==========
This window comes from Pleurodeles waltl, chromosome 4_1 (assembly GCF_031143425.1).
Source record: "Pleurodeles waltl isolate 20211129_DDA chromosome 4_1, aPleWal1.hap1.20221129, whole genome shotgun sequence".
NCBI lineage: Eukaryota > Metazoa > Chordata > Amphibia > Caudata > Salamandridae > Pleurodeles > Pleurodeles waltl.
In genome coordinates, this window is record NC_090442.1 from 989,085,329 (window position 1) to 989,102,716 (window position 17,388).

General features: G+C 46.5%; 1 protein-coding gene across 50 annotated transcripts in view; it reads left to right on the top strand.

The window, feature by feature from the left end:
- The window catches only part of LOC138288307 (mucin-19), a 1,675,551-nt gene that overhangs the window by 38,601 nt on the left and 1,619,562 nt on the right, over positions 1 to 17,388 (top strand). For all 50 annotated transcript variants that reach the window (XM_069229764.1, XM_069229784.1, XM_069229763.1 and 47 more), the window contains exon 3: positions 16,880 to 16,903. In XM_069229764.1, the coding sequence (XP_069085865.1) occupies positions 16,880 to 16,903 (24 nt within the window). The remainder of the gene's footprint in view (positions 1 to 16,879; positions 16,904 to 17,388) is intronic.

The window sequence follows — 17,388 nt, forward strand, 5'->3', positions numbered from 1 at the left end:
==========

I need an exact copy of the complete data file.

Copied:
This window comes from Pleurodeles waltl, chromosome 4_1 (assembly GCF_031143425.1).
Source record: "Pleurodeles waltl isolate 20211129_DDA chromosome 4_1, aPleWal1.hap1.20221129, whole genome shotgun sequence".
NCBI lineage: Eukaryota > Metazoa > Chordata > Amphibia > Caudata > Salamandridae > Pleurodeles > Pleurodeles waltl.
In genome coordinates, this window is record NC_090442.1 from 989,085,329 (window position 1) to 989,102,716 (window position 17,388).

General features: G+C 46.5%; 1 protein-coding gene across 50 annotated transcripts in view; it reads left to right on the top strand.

The window, feature by feature from the left end:
- The window catches only part of LOC138288307 (mucin-19), a 1,675,551-nt gene that overhangs the window by 38,601 nt on the left and 1,619,562 nt on the right, over positions 1 to 17,388 (top strand). For all 50 annotated transcript variants that reach the window (XM_069229764.1, XM_069229784.1, XM_069229763.1 and 47 more), the window contains exon 3: positions 16,880 to 16,903. In XM_069229764.1, the coding sequence (XP_069085865.1) occupies positions 16,880 to 16,903 (24 nt within the window). The remainder of the gene's footprint in view (positions 1 to 16,879; positions 16,904 to 17,388) is intronic.

The window sequence follows — 17,388 nt, forward strand, 5'->3', positions numbered from 1 at the left end: